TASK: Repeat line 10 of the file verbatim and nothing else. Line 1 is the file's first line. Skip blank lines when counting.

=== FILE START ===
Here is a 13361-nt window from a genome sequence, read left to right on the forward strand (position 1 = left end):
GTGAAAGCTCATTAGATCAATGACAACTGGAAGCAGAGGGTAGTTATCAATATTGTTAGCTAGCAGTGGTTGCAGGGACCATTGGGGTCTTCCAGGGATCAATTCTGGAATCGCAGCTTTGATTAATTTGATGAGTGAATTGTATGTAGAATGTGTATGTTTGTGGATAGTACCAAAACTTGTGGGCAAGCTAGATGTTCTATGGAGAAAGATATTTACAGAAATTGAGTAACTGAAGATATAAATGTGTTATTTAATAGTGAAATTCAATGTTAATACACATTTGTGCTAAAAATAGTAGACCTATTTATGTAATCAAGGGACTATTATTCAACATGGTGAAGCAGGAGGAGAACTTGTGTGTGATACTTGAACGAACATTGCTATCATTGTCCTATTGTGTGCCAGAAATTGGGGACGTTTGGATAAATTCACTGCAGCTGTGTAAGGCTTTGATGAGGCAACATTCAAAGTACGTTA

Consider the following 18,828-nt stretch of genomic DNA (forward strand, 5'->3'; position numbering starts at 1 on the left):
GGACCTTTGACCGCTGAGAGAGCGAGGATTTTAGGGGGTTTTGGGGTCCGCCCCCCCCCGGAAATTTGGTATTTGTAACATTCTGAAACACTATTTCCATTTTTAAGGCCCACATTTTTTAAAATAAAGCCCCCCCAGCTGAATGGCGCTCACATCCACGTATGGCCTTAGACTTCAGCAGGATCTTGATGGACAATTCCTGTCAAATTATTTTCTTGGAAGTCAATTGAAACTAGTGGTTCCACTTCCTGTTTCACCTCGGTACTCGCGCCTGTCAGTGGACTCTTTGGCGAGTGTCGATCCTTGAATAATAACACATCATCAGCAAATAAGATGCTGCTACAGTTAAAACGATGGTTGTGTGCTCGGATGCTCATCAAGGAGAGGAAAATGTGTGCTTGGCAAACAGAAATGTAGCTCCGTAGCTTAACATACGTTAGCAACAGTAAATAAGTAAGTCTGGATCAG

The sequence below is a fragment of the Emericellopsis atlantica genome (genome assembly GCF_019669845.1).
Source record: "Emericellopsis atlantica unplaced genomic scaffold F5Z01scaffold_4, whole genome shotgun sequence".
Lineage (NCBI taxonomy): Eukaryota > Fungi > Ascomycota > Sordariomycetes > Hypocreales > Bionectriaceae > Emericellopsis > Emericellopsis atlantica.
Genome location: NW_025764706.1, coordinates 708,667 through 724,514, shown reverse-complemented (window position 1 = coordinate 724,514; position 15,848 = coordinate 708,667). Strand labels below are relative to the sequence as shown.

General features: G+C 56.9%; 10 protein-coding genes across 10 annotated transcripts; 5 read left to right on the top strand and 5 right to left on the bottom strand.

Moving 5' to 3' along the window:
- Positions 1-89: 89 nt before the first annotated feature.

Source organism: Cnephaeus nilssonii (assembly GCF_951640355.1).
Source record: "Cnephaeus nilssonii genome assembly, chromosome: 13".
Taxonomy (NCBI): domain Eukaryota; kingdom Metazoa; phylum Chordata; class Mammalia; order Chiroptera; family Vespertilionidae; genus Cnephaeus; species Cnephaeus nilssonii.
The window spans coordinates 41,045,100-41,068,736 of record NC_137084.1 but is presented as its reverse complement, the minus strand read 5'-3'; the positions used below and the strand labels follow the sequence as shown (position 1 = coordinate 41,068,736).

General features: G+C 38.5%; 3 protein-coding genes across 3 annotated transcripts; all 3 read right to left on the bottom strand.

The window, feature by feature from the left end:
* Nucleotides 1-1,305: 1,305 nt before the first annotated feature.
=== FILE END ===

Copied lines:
Moving 5' to 3' along the window: